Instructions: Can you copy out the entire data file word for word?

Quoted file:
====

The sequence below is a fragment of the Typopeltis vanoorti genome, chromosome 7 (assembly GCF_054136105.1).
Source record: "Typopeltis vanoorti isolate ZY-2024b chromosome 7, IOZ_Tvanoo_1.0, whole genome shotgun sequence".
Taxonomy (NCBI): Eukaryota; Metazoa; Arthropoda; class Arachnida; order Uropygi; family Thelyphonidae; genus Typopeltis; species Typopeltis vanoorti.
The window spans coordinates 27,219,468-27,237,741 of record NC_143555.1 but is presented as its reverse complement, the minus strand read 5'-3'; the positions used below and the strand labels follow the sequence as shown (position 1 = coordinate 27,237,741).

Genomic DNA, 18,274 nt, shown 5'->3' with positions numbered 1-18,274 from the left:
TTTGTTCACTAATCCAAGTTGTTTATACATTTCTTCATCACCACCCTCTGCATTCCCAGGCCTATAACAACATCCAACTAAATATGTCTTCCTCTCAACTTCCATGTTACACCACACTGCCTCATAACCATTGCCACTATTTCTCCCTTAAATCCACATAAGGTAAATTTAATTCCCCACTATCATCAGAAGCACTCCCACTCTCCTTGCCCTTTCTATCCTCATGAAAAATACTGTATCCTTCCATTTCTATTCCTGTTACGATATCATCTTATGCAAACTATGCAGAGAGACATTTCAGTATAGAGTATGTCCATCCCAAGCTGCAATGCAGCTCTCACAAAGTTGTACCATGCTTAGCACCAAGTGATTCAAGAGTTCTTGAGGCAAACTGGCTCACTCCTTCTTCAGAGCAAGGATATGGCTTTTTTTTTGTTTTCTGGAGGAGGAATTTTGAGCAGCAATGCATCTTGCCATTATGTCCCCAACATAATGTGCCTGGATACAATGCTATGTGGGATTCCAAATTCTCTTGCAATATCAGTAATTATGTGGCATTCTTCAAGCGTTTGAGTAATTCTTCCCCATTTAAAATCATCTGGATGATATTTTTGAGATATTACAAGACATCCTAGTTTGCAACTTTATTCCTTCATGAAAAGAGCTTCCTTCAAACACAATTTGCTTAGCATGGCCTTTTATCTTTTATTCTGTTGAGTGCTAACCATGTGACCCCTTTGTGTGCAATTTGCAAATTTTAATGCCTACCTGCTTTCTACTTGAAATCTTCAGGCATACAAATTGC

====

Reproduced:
The sequence below is a fragment of the Typopeltis vanoorti genome, chromosome 7 (assembly GCF_054136105.1).
Source record: "Typopeltis vanoorti isolate ZY-2024b chromosome 7, IOZ_Tvanoo_1.0, whole genome shotgun sequence".
Taxonomy (NCBI): Eukaryota; Metazoa; Arthropoda; class Arachnida; order Uropygi; family Thelyphonidae; genus Typopeltis; species Typopeltis vanoorti.
The window spans coordinates 27,219,468-27,237,741 of record NC_143555.1 but is presented as its reverse complement, the minus strand read 5'-3'; the positions used below and the strand labels follow the sequence as shown (position 1 = coordinate 27,237,741).

Genomic DNA, 18,274 nt, shown 5'->3' with positions numbered 1-18,274 from the left:
TTTGTTCACTAATCCAAGTTGTTTATACATTTCTTCATCACCACCCTCTGCATTCCCAGGCCTATAACAACATCCAACTAAATATGTCTTCCTCTCAACTTCCATGTTACACCACACTGCCTCATAACCATTGCCACTATTTCTCCCTTAAATCCACATAAGGTAAATTTAATTCCCCACTATCATCAGAAGCACTCCCACTCTCCTTGCCCTTTCTATCCTCATGAAAAATACTGTATCCTTCCATTTCTATTCCTGTTACGATATCATCTTATGCAAACTATGCAGAGAGACATTTCAGTATAGAGTATGTCCATCCCAAGCTGCAATGCAGCTCTCACAAAGTTGTACCATGCTTAGCACCAAGTGATTCAAGAGTTCTTGAGGCAAACTGGCTCACTCCTTCTTCAGAGCAAGGATATGGCTTTTTTTTTGTTTTCTGGAGGAGGAATTTTGAGCAGCAATGCATCTTGCCATTATGTCCCCAACATAATGTGCCTGGATACAATGCTATGTGGGATTCCAAATTCTCTTGCAATATCAGTAATTATGTGGCATTCTTCAAGCGTTTGAGTAATTCTTCCCCATTTAAAATCATCTGGATGATATTTTTGAGATATTACAAGACATCCTAGTTTGCAACTTTATTCCTTCATGAAAAGAGCTTCCTTCAAACACAATTTGCTTAGCATGGCCTTTTATCTTTTATTCTGTTGAGTGCTAACCATGTGACCCCTTTGTGTGCAATTTGCAAATTTTAATGCCTACCTGCTTTCTACTTGAAATCTTCAGGCATACAAATTGC